The amounts of rain received over the last few days varies, but a stroll around Wilson Ledbetter Park on Sunday shows just how much a little rain can do.
The 0.40 inches I received at my house was enough to elicit excitement because I had none for so long. The 2.5 inches friends a few miles down the road received also inflicted envy. Based on the location of Wilson Ledbetter Park and rain reports, I would estimate 0.50 inches there so far this week has really “greened” up the place.
I was there a month ago and all grass was brown, almost no flowers bloomed, and trees were turning brown, too. Today, grass is green, several types of flowers are blooming and most of the trees look perkier
The bright yellow Rio Grande Copper Lily was popping up in many areas. Also blooming in the yellow category were Bitterweed, Spreading Fanpetals, and Texas Snakeweed. To be honest, Bitterweed never went into hibernation. Drought and 108 degrees didn’t faze it.
In the pink/purple category, Shaggy Portulaca, Tievine, and Texas Vervain were in bloom. Violet Rueilla and Purple Nightshade were abundant, but they never completely died off. The Whitemouth Dayflower, a vivid blue flower, was in abundant bloom both near and far away from the little lake.
Texas Bull Nettle was really starting to put on medium sized white flowers. Try hard not to touch that one because all those nettles will really make your skin itch. Other whites were the Santa Maria Feverfew and Turkey Tangle Frogfruit. I would bet that Turkey Tangle Frogfruit could survive anything. It totally ignored the 8 days of below freezing temperatures and ice and the drought with excessively high temperatures.
All that color was popping out at me in a short stroll around the park. If the amount of rain forecast for this week materializes, I hope you’ll go out to Wilson Ledbetter and take it all in, too.
Over here in northern Milam County, we’ve had some rain three days in a row, which has been a welcome relief after pretty much nothing since May. Today there was even a little bit of rain in our front pond (tank in Texan), which had dried up completely as of last week. This was too late for all the fish, who made all the egrets and herons happy as they all died. I assume more will show up.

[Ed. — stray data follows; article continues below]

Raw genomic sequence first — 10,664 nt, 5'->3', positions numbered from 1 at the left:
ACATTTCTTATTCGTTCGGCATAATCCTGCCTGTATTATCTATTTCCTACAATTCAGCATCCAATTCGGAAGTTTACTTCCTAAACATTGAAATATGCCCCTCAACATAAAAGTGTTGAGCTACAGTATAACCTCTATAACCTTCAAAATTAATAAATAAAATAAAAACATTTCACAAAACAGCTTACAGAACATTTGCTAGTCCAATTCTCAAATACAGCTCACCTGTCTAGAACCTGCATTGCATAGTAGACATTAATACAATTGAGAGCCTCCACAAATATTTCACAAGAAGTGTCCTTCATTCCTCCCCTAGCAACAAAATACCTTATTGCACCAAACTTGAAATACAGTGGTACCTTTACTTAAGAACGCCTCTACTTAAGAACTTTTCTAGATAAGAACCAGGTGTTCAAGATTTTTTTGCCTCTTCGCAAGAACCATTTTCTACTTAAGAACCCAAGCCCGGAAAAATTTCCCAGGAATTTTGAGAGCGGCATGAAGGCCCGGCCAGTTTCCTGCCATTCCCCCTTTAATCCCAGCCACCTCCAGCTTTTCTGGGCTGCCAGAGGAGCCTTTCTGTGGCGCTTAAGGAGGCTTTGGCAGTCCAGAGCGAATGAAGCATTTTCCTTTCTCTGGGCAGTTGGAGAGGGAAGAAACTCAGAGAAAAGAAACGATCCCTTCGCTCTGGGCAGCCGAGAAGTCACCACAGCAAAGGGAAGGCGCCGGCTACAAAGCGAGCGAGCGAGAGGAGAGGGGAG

Today I went out around our ranch, the Hermits’ Rest, to see what had made it through the drought. Was anything blooming? What insects are still there?
I can tell you that the bees survived just fine, and you can thank some humble plants for that. The turkey tangle frogfruit (Phyla nodiflora) has not stopped blooming and has formed mats where the grass once was. Bees and wasps are all over it. The other plant that’s attracting so many bees you can hear it from a distance is the scarlet toothcup (Ammannia coccinea). Now, the latter is a bog plant, as is its friend the floating primrose-willow (Ludwigia peploides). We seem to have some kind of springy area that has supported them all summer, to the delight of the flying insects.
Other plants have been thriving. Of course, the silverleaf nightshade (Solanum elaeagnifolium) is fine. It’s like iron. In fact, some of them have fruit large enough that they look like cherry tomatoes! I wouldn’t eat them, though. I don’t trust anything named “nightshade.” The lesser balloon vine (Cardiospermum halicacabum), which just loves our ranch, is also plugging along happily. There are so many of the vines in the dried-up bed of Walker’s Creek that it smells like a Bed, Bath and Beyond store! I had no idea how fragrant those tiny flowers were until I encountered thousands of them in a confined space! The other thriving plant is the violet ruellia (Ruellia nudiflora), which is having a great year, according to Linda Jo Conn, our iNaturalist approval maven. One of our rental houses seems to have a purple carpet in the yard. Way to go, little flowers!
One more happy vine is the sorrelvine (Cissus trifolioata), which is more numerous than the smilax this year. It has some healthy-looking fruit, which I learned just this year is related to the grapes (none of which fruited here this year).